Coming in as a top-40 prospect in the class of 2020, the 6-foot-9 forward chose the Wildcats over offers from Michigan, Ohio State and Georgetown, among others. He wasn’t the flashiest player in high school, averaging 11.8 points, 7.9 rebounds, 1.3 assists, 1.4 steals and 1.3 blocks as a senior at Camden. And he wasn’t seen as a player with otherworldly potential, one you’d have to slowly bring along until he was ready to explode.
Instead, Ware was a gritty, hard-nosed prospect with a “junkyard dog” mentality.
“He is a worker,” Ware’s high school coach Rick Brunson told KSR back in January 2020. “He’s a junkyard dog, does all of the dirty things for you. He’s going to sets screens, rebound, do the dirty work for you. … If you expect him to come in and average 20 points per game, you’ve got the wrong person. Lance is going to rebound for you, protect the rim, run the floor, and work extremely hard.
“… One of the most coachable kids I’ve ever been around. He’s going to be coachable and show up for [John Calipari] every day. He’s never going to take a day off, and he’s going to bring a great attitude as he does it.”
Fast forward two years, and Brunson’s initial scouting report was right on the money — in limited opportunities, of course. As a freshman, Ware averaged 2.0 points and 3.0 rebounds while adding 11 total blocks and six steals in 12.0 minutes per contest. And then in year two, he’s averaging 1.8 points and 1.7 rebounds in 6.6 minutes per game behind Oscar Tshiebwe, a contender for National Player of the Year.
The numbers don’t jump off the page in the slightest, but don’t tell John Calipari that. During almost every postgame press conference, media opportunity and call-in radio show, the UK head coach finds a way to praise the sophomore forward for his ability to make an impact when his number is called, no matter how often or long that may be.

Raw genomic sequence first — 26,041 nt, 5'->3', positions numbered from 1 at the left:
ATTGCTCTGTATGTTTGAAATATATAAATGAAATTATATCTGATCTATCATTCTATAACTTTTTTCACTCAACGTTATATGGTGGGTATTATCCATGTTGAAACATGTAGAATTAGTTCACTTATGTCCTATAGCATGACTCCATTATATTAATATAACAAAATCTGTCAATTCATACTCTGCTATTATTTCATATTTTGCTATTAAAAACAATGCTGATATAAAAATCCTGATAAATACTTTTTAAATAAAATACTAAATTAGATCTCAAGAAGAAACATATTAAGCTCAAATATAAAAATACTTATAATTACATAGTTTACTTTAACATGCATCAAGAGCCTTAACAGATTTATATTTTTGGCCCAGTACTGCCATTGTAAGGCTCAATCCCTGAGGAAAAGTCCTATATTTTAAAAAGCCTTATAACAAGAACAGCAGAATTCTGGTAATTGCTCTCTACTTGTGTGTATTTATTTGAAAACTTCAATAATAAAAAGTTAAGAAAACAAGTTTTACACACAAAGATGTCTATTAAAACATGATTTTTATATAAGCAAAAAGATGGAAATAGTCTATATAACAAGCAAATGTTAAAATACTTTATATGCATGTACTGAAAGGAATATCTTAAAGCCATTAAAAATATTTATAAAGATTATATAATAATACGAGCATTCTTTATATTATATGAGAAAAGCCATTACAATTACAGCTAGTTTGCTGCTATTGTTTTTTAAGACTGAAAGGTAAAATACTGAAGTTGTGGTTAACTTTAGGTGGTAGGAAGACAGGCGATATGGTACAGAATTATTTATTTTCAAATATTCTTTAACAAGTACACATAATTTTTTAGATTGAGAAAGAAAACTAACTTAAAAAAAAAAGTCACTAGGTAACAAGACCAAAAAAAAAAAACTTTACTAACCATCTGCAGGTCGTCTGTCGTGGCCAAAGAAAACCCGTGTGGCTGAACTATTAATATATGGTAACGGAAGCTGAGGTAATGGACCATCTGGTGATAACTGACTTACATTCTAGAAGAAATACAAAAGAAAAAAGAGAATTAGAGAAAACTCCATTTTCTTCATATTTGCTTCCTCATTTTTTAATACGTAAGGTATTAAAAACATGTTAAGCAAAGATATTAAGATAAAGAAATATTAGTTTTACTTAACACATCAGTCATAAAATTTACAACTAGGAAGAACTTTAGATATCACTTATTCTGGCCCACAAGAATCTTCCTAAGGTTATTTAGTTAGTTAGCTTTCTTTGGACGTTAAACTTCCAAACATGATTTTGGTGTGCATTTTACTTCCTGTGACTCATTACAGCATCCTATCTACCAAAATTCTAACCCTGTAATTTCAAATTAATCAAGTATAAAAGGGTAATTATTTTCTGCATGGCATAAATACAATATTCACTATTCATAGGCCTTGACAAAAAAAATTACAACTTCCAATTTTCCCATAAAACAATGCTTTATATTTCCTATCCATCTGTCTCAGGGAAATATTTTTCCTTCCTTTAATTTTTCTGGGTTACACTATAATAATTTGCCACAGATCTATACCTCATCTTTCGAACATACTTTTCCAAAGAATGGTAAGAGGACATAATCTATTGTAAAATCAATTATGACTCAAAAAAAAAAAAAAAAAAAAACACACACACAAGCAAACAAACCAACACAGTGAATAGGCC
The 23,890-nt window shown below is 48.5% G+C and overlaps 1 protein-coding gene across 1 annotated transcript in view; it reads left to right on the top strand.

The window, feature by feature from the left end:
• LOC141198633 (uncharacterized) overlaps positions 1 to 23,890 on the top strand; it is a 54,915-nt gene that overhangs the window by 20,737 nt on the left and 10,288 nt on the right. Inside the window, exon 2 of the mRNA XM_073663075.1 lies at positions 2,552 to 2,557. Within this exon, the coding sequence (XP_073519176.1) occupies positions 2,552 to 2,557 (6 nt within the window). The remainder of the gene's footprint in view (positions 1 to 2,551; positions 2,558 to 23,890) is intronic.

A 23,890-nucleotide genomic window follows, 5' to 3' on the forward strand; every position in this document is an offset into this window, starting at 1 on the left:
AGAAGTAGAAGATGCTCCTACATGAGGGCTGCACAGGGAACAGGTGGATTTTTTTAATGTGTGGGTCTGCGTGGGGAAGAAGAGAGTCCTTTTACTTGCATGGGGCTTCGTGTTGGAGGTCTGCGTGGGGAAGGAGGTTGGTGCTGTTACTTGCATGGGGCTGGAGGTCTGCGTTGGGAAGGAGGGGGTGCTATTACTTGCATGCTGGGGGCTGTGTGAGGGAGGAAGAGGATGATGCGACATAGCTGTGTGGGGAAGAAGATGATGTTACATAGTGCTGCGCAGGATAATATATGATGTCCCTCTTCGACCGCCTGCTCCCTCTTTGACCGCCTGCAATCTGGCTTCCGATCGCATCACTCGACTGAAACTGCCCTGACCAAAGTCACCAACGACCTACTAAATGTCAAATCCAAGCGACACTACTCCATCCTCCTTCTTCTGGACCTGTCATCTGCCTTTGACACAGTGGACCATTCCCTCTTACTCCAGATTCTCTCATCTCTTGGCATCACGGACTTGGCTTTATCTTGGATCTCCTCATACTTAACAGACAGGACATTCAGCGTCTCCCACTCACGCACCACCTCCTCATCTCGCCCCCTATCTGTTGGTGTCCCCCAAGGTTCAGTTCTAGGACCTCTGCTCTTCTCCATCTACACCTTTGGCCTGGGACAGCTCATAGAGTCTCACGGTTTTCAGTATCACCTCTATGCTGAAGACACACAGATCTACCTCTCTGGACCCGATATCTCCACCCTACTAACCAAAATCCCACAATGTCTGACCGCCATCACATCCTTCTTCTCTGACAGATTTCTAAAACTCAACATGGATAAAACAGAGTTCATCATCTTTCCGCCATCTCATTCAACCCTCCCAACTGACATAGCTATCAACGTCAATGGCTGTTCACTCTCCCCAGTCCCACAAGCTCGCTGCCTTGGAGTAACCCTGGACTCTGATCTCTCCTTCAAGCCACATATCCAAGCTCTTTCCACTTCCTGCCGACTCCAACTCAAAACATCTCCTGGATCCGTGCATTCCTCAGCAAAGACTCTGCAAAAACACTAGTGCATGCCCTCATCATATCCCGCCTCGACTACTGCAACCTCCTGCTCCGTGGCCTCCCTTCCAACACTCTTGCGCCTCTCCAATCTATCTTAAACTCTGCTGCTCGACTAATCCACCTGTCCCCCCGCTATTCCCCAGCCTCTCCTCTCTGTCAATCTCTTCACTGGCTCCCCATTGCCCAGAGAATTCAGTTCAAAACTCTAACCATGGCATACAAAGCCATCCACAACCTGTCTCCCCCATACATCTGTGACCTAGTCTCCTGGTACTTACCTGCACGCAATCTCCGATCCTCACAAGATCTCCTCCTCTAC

“How about Lance?” has become a go-to Cal-ism in recent weeks, with the latest example being following Kentucky’s overtime victory over Mississippi State on Tuesday. Ware finished with two points (1-1 FG) to go with four rebounds and one assist in seven minutes of action.
Calipari used Ware as a primary example of a player fighting for his minutes and then making the most of his time on the floor, and doing so with the right attitude.
“‘Not playing me enough.’ It’s your fault,” Calipari said. “You’ve got to take responsibility first for your performance. You’ve got to. Are you playing harder than the guy you’re playing against or is he playing harder than you? Well, just let him play through it.
“… Own your performance. It’s hard when Lance [Ware] – who played great again today – it’s hard when you don’t know, is Oscar [Tshiebwe] going to play so well that I’m not getting any minutes or many minutes, or is he going to struggle and be in foul trouble and I’m ready?”
The strong play is a product of hard work and dedication to his craft.
“Every day, Lance Ware is in the gym getting better. Every single day,” Calipari said. “I look out my window and that kid’s in there. I have all the confidence in the world.”
All eyes were on Tshiebwe’s 21-point, 22-rebound performance on Tuesday, but Ware’s impressive play caught the attention of graduate senior guard Kellan Grady.
“Lance was awesome when he came in,” Grady said. “What’d he play, seven minutes? He had four rebounds, had a nice finish. He was really good for us.”
Now two years removed from high school, Ware’s head coach at Camden says he’s right on track for his college career, regardless of what the stats may show. This was always the plan for Ware, a long development under a Hall of Fame coach at Kentucky.
Unlike most players that come through Lexington, the former four-star recruit knows he’s a four-year player.
“Lance is my guy, we talk twice, three times a week. He’s doing great,” Brunson told KSR at the Hoophall Classic in Springfield, MA last week. “He’s doing good, just has to stay focused and work hard. I told you guys, he’s a four-year player. Kentucky is used to having one-and-dones, that’s not who he is. We’re proud of him.”
There’s no rush to produce or get to the NBA with Ware. Instead, it’s about consistent growth and being a good teammate while enjoying the process. That’s his path.
“Coach is playing Lance exactly how he should be playing him,” Brunson told KSR. “When Lance is a junior, senior, things will get a little bit better in terms of opportunity. He just needs to stay focused. He’s a good player, but there are other good players out there. That’s just the reality of it. I encourage him every time we speak, tell him to be a great teammate.
“We’re proud of him no matter what. Whether he plays or doesn’t play, that doesn’t define you.”